Then comes Sunday. You thought you were confused before? After honoring the Sabbath, the women head to the tomb to care for the body…

“On the first day of the week, very early in the morning, the women took the spices they had prepared and went to the tomb. They found the stone rolled away from the tomb, but when they entered, they did not find the body of the Lord Jesus. While they were wondering about this, suddenly two men in clothes that gleamed like lightning stood beside them. In their fright the women bowed down with their faces to the ground, but the men said to them, “Why do you look for the living among the dead? He is not here; he has risen!”

What in the world? This is not what was supposed to happen? This is not what they were expecting. Seriously? He is not here? He has risen? Think about this one for a second. This is not normal. This makes no sense whatsoever. People don’t just rise from the dead. We shouldn’t be surprised then at the disciples reaction,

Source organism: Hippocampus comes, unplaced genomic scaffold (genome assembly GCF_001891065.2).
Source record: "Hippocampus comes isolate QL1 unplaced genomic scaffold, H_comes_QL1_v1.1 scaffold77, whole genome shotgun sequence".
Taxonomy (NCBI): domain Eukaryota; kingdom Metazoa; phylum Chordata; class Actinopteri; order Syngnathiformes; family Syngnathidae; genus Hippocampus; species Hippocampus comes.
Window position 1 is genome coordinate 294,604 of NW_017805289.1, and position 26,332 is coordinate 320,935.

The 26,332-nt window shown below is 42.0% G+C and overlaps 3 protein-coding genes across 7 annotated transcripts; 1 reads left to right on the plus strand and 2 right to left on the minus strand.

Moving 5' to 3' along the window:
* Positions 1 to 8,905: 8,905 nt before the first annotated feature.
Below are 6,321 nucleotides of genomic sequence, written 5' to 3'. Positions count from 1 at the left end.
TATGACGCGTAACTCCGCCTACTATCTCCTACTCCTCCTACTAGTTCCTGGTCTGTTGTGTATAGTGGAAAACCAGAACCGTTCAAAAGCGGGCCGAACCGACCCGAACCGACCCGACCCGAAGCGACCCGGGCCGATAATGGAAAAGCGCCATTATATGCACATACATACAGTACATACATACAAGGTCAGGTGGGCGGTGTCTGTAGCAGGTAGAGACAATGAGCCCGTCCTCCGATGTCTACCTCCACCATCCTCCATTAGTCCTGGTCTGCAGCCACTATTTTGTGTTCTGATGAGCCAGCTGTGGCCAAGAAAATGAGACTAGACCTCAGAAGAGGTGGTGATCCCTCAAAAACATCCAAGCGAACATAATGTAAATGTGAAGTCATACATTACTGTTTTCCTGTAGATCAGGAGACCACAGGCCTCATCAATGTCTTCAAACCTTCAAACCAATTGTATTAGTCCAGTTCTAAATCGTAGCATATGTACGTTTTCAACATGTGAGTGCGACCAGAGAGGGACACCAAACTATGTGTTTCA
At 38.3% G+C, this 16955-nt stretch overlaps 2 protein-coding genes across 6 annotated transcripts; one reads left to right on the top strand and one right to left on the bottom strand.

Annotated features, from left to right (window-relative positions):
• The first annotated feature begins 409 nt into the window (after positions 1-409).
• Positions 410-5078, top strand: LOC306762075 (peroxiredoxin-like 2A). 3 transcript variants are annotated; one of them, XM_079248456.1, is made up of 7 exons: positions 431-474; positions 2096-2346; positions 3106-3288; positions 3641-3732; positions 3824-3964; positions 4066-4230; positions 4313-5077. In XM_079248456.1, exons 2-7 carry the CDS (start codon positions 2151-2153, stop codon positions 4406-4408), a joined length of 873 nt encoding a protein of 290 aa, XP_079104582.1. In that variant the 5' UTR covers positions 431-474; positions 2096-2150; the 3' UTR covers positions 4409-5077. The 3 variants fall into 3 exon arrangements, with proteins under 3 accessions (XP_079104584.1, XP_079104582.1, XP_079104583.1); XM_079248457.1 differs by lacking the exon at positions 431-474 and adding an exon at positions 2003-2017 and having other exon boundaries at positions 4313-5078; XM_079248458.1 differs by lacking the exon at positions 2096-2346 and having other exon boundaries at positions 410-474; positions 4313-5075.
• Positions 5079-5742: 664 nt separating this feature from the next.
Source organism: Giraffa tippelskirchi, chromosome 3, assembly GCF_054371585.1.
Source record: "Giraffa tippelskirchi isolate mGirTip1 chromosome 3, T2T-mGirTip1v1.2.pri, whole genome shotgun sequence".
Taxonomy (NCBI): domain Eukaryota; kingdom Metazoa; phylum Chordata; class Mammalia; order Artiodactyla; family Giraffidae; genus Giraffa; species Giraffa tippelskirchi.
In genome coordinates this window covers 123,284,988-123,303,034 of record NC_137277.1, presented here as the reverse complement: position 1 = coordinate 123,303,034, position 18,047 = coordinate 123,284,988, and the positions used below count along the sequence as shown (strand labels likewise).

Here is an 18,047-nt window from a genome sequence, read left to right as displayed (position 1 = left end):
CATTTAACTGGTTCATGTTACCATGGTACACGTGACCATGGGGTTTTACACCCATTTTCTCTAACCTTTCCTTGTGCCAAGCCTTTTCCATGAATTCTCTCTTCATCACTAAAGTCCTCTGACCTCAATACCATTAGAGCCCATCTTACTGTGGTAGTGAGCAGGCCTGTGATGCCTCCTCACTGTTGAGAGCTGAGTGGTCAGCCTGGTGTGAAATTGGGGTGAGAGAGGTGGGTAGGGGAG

“When they came back from the tomb, they told all these things to the Eleven and to all the others. It was Mary Magdalene, Joanna, Mary the mother of James, and the others with them who told this to the apostles. But they did not believe the women, because their words seemed to them like nonsense.”

Nonsense. Now there is a better word for it. How about a few others: absurd, baloney, bananas, bull, craziness, foolishness, gibberish, hogwash, ludicrousness, madness, rubbish, silliness, stupidity. Yeah, that sounds a little bit more like it. Jesus rose from the dead? Nonsense.

Think about it for a second. The resurrection makes no sense. But it’s true. Jesus appears to his disciples. He’s was really there. It’s true. They saw his wounds. For centuries, historic Christianity has affirmed it. Jesus Christ rose from the dead. Listen to those words again. Jesus-Christ-Rose-From-The-Dead.